Morocco Bound: Disorienting America’s Maghreb

Travel

Brian T. Edwards’ recent book Morocco Bound contributes to an expanding literature on the durable links between travel, Orientalism, and imperialism. By limiting his focus to the Maghreb, Edwards at once affirms the central tenets of Edward Said’s landmark work and demonstrates the need to examine Orientalism within the context of specific national imaginaries. Following Said, Edwards argues that discourse on North Africa from official, literary, and critical arenas nearly always entail a misrecognition – that is, it invariably evokes an episteme inflected by Cold War policy, the ethnocentrisms forged in colonialism, and the assimilative capacity of the prevailing cultural metaphors of the United States. Yet the dense intertextuality of writing on Morocco, Tangiers, and Algeria in the postwar period provides an opportunity to assess the inception and distinctive features of American Orientalism in an emerging geopolitical context and to consider the diverse personal and political motivations behind American interest in the Maghreb.

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Edwards task is mainly twofold: to show how American representations of the Maghreb were nearly all inflected in some way by coldwar geopolitics and to recuperate from any monolithic reading of colonial representation those travelers and writers who experimented with complex narrative styles in order to capture the productive – and frequently disorientating – encounter between local culture and emerging globalization. For most writers, the misrecognition of the Maghreb entails a kind of “turning away,” which Edwards seems to regard as a consequence of cultural translation. The experimentalists—such as Paul and Jane Bowles—struggle to overcome such a turning away by staging in their work a disavowal of national identifications and the very impossibility of translation.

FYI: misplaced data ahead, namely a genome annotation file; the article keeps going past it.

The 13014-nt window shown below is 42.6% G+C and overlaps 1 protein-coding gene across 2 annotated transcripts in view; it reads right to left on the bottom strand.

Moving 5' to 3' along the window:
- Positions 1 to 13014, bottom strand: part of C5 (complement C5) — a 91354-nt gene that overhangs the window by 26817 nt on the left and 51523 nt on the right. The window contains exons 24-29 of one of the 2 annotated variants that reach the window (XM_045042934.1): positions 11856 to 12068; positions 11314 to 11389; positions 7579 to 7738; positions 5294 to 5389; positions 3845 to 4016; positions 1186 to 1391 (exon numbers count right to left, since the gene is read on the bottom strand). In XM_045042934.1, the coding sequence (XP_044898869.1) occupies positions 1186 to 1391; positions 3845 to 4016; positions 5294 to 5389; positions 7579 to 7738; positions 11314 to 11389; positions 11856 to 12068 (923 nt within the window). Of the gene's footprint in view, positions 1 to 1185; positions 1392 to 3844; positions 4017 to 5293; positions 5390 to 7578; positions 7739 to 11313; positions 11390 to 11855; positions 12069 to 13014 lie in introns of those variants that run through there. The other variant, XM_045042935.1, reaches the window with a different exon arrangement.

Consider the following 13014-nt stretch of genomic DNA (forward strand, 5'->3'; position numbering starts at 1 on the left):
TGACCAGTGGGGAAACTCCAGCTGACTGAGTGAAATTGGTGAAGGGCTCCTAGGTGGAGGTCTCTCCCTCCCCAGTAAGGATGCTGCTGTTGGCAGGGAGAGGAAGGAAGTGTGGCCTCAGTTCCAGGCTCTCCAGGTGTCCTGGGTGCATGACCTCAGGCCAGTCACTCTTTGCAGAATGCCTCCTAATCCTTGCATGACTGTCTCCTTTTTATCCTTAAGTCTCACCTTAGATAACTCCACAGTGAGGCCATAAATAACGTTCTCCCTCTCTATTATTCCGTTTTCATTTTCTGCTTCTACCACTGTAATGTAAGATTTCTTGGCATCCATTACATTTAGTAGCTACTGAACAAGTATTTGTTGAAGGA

Edwards begins his analysis in November 1942, when the entry of United States troops into North Africa prompts a flourish of popular representations of the region; the opening chapter surveys the complex ways this discourse turns a blind eye to material social and historical realities. General George Patton, for example, relies on familiar and mythic referents—Arabian Nights, the Bible, the Silk Road with Marco Polo, and a Hollywood soundstage. Journalist Ernie Pyle imagines Morocco as an extension of the American West, which proves disappointing to him in light of his longing for something more exotic. A United States army newspaper in Algiers portrays Maghrebis as passive spectators, thereby inhibiting “recent resistance to French colonialism” (57). The film Casablanca canonizes many of these false perceptions by barely acknowledging the presence of Moroccans and by depicting the city as lying “outside modernity.” Therefore, it is immune to racial prejudice and political conflict. Edwards describes the film as “the paradigmatic example of American Orientalism” (71).

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